wed 19/02/2020

Common People Festival, Southampton | reviews, news & interviews

Common People Festival, Southampton

Common People Festival, Southampton

Grace Jones and Clean Bandit headline a boisterous new event from the Bestival crew

A spectacular sunset, just before Grace Jones, as ordered in a covenant with arcane deities

Perhaps it was after Bestival 2008 that its organizer, Rob da Bank, made his pact with the ancient gods. That year the Robin Hill Country Park site was reduced to a cold, sleet-raked, tornado-blown mire. The event truly lived up to every overuse of the word “mud” the British media hurls about eagerly each festival season. It was then, presumably, that da Bank, together with his acolytes in necromancy, turned to the pagan arts to facilitate positive weather conditions for future events. It was a piece of epic sorcery that’s mostly held fast since.

The Bestival organizers forfeited their souls to nameless entities worshipped during the time of druids, but we are the beneficiaries. The rain-front that pushed across the UK on Sunday bypassed Common People, their latest extravaganza, completely. What a glorious day out everyone had instead. While I will happily tramp through mud, if necessary, a festival untroubled by British weather makes life easier.

common people 1I attend with daughters aged 12 and 17, who immediately comment on arrival, “This is just like the whole Camp Bestival squashed into a smaller space.” And they're right, but that’s no bad thing. Southampton Common is a tract of open land, around a third of a mile long, surrounded by forest. Common People used it intelligently. At the northern end are the main stage and the Big Top dance tent, halfway across the site lie hordes of food stalls, as well as curiosities such as a sanctuary for knitters, announced by a caravan covered in a cosy, and a giant, multi-coloured, knit-patched Rastafarian lion’s head. Then, at the far southern end, away from the noise, is a child-friendly section, where families mill about among giant swings and laid-on activities. I didn’t explore these extensively as mine are grown, but it appeared to have the same rich attention to detail as the grown-up entertainments. That said, this is not the Arabella-at-Waitrose environ of Camp Bestival. Southampton’s youth are out in force, and this place is not nearly as over-archingly middle-class.

This review focuses almost exclusively on the main stage, as that seemed to host the most exciting action. The Big Top boasted Chicago house don Derrick Carter as headliner and there was an Uncommon Stage, featuring acoustic acts, while the Day of the Dead Cocktail Bus also had a DJ line-up. There were a few tiny self-managed stages, ranging from the garage-pop of Capital FM, which had a Saturday night high-street vibe, to the tiny People’s Front Room tent, where micro-acts performed to a lucky few sat in armchairs. There had already been, of course, a whole Saturday of Common People which peaked, according to multiple accounts, in a messily up-for-it crowd going mad to Fatboy Slim.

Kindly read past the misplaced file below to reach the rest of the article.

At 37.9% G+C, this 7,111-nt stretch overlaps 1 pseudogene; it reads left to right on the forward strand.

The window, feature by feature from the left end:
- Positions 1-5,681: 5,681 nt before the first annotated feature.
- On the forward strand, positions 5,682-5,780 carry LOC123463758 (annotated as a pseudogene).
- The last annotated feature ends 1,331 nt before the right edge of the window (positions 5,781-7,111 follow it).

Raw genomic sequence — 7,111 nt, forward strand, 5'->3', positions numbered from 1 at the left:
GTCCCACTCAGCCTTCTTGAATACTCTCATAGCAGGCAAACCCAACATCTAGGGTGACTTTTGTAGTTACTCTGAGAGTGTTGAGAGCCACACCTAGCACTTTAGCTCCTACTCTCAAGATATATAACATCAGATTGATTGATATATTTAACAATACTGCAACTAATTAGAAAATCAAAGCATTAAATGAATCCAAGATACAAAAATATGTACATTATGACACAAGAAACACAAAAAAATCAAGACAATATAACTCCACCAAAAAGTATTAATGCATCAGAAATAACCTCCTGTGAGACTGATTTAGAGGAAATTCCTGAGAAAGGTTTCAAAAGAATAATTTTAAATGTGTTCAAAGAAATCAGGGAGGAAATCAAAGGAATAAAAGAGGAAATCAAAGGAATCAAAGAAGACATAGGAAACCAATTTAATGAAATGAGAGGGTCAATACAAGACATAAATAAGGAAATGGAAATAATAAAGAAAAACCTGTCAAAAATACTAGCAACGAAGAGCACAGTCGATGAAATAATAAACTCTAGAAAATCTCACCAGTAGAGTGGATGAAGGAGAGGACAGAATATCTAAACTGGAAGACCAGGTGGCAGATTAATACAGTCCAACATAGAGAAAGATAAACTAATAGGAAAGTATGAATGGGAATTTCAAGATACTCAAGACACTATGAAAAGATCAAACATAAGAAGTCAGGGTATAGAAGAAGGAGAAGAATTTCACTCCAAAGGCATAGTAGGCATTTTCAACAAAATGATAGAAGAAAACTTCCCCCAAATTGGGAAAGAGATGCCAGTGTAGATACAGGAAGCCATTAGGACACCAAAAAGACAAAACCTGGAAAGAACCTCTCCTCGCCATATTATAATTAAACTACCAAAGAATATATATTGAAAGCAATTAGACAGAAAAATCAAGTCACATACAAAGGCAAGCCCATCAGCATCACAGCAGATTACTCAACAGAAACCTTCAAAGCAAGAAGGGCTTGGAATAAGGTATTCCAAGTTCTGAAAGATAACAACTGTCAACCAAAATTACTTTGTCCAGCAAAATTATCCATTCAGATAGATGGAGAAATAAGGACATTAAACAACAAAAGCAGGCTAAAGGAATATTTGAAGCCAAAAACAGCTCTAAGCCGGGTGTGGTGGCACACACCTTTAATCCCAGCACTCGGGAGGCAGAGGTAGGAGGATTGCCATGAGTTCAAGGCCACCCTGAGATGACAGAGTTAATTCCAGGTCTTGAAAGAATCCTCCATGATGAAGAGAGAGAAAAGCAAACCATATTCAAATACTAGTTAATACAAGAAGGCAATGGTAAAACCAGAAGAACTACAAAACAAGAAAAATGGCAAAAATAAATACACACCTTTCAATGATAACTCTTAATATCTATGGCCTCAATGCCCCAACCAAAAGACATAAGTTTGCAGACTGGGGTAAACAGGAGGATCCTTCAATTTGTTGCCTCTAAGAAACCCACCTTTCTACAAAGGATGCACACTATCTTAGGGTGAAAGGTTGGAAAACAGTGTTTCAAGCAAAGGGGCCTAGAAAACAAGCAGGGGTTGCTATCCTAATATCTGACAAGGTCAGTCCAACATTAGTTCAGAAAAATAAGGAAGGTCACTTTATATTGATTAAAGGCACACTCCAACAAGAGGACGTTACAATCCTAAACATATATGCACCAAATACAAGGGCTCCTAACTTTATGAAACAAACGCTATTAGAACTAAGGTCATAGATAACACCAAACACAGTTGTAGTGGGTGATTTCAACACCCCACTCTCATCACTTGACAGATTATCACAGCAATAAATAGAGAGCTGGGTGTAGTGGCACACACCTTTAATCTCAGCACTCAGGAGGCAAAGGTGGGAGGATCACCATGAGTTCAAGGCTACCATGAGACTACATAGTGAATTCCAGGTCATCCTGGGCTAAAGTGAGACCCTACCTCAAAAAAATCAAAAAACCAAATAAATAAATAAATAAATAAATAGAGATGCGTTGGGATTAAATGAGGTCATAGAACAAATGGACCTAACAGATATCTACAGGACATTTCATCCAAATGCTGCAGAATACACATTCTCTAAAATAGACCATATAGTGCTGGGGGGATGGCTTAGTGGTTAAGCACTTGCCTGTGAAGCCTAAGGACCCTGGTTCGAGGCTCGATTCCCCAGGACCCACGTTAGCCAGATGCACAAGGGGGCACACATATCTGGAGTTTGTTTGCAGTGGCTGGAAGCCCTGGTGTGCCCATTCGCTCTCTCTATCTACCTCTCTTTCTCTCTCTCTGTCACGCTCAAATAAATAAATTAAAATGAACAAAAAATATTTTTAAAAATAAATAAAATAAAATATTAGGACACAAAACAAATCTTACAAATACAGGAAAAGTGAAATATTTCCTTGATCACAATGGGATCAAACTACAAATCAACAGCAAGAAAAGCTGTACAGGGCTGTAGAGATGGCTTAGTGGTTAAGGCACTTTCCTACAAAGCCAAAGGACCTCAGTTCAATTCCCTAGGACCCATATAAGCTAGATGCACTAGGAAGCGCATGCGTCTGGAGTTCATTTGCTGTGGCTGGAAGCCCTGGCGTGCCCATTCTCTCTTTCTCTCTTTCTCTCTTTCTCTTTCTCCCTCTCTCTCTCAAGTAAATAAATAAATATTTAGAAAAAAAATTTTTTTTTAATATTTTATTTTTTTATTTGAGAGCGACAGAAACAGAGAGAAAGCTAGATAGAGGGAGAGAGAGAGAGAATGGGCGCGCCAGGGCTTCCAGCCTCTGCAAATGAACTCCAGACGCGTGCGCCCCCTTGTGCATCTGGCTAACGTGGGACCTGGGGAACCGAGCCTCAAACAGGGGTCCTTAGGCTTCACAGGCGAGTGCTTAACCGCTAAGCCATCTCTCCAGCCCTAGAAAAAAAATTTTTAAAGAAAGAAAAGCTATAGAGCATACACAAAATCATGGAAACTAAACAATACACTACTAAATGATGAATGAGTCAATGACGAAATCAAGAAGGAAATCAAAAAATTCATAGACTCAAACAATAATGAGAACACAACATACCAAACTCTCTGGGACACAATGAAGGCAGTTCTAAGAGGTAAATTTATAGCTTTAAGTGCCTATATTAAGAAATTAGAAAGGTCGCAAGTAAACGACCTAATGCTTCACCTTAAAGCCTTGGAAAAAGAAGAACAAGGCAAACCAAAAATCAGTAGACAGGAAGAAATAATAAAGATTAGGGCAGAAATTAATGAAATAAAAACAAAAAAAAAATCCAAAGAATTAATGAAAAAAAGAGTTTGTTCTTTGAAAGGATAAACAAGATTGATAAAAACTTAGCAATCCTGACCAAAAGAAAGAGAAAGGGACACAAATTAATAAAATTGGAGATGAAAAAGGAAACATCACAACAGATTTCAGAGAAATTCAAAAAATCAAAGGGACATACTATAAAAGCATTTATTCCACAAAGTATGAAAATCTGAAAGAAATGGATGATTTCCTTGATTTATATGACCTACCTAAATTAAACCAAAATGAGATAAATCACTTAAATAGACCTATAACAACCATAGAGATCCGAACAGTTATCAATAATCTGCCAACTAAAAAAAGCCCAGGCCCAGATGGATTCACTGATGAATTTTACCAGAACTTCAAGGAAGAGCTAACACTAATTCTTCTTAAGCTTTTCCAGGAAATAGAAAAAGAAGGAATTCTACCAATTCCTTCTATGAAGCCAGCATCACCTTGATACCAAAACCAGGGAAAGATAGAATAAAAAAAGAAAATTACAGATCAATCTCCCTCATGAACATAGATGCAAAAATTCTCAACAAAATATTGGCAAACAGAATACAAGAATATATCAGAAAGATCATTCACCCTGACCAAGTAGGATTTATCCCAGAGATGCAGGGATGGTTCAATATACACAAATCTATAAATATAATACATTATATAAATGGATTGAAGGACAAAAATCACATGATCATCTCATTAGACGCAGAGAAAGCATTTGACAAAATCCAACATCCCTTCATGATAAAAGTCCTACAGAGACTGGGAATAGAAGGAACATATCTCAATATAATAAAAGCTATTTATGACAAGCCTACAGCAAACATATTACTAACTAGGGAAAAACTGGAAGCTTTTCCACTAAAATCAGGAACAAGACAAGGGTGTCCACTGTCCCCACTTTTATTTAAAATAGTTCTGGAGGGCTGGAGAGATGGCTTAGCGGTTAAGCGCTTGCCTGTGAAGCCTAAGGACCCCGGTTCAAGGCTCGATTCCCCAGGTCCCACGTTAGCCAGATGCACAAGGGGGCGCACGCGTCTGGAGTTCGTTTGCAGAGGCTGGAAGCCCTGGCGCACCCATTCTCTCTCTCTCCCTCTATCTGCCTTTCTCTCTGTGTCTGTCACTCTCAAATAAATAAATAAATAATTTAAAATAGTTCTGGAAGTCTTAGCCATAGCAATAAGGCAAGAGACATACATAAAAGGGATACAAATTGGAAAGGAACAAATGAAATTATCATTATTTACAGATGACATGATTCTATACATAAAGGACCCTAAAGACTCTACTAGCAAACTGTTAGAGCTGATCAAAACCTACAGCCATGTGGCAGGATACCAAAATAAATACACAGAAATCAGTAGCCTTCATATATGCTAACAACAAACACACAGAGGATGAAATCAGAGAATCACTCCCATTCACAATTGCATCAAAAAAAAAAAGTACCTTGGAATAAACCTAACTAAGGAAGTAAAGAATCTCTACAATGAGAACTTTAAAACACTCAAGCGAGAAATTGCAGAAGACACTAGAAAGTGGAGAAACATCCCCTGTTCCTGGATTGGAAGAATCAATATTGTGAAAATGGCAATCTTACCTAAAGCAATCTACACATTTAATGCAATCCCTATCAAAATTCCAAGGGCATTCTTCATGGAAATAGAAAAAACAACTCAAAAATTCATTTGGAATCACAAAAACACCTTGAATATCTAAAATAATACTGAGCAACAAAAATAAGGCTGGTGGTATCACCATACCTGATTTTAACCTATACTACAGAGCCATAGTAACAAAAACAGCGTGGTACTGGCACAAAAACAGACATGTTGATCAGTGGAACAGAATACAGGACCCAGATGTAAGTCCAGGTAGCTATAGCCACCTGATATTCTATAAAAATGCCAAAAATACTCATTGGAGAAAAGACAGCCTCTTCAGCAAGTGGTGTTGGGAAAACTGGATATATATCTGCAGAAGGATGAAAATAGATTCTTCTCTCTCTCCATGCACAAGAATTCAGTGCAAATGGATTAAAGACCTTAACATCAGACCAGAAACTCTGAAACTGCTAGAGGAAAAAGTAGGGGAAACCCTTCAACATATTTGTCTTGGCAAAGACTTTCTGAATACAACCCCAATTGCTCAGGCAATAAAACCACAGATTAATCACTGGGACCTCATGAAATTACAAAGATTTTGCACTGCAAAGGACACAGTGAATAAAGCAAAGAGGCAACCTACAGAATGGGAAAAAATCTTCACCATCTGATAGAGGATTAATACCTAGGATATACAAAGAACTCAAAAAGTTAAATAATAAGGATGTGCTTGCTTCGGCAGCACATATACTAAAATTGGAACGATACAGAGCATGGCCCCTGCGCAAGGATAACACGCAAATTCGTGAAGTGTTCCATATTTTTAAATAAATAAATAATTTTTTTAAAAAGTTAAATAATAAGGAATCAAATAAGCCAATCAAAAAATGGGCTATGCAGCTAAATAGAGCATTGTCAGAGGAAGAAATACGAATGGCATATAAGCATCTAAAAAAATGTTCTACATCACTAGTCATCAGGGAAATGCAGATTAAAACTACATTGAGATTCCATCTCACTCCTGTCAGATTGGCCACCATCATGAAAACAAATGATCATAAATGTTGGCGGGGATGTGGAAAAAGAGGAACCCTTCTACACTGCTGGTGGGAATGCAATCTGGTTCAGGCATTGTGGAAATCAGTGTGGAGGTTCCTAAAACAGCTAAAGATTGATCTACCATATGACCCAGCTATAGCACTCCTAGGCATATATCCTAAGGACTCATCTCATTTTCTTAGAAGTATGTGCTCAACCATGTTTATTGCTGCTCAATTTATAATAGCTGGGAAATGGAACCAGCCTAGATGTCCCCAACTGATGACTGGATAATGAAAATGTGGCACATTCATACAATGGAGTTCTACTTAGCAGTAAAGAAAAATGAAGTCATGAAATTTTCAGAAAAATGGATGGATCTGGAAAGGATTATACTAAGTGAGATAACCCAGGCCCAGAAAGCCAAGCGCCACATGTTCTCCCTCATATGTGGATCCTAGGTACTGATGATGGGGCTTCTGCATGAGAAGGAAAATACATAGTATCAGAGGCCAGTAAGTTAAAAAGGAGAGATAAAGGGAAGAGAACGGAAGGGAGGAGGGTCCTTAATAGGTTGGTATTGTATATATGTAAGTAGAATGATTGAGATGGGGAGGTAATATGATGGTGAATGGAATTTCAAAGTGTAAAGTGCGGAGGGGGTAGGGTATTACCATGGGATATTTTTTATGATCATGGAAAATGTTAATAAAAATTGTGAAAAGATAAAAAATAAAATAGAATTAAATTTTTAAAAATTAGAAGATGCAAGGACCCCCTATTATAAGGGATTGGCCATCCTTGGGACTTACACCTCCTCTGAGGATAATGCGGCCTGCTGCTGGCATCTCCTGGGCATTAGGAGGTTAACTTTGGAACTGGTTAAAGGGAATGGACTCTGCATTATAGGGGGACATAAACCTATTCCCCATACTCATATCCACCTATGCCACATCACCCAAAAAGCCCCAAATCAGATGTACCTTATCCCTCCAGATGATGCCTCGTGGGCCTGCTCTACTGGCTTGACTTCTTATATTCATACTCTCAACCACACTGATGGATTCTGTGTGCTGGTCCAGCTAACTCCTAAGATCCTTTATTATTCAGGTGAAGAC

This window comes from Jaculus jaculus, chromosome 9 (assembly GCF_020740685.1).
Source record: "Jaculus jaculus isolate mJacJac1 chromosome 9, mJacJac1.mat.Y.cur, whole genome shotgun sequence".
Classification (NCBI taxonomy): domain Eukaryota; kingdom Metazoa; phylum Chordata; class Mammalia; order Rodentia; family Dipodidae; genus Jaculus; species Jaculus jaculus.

The first act we catch, on a warm cloudy afternoon, is Kitty, Daisy & Lewis, the British jump blues family band. The sisters. Kitty and Daisy Durham, in blue- and black-zipped, glittery catsuits, respectively, are strikingly feisty and sexy, and the band are precision-tuned, with their parents sitting in on double bass and guitar. Their new album, The Third, is, for my money, their first to stand entirely on its own merits rather than as an addendum to their endless touring. Their set draws extensively from it, with a guest appearance by Jamaican trumpet-player Tata, from the lilting skank of the contagious “Baby Bye Bye” sung by brother Lewis, to the horny throb of “No Action”. Unfortunately, the band had technical problems, notably with microphones, which took from their lively, instrument-swapping performance.

common people 2Next up, as the first few ciders settled in, came Slaves (pictured left). I’ve missed the rise of this lot, a Kentish punk duo playing guitar and stand-up drum. With their shaved heads, well-toned bods, guitarist Laurie Vincent wearing a pink tee-shirt and white jeans, and their lurid fluorescent backdrop featuring two Bichon Frisé dogs, they look like an amalgam of Oi!-era skinhead and gay club subculture. Their music, though, sounds just like cast-off 1977 punk, with a tiny hint of grime/hip hop chat. It’s a laugh, basically, with tunes that say “Cheer Up London” or the enjoyably silly “Feed the Mantaray”, during which a roadie crowd-surfs dressed in a ratty mantaray costume. For those long enough in the tooth for such a comparison to mean anything, they remind more of the Toy Dolls than the Ruts. And the crowd loved them for it. The explicit politics and genuine bite of punk, however, are missing.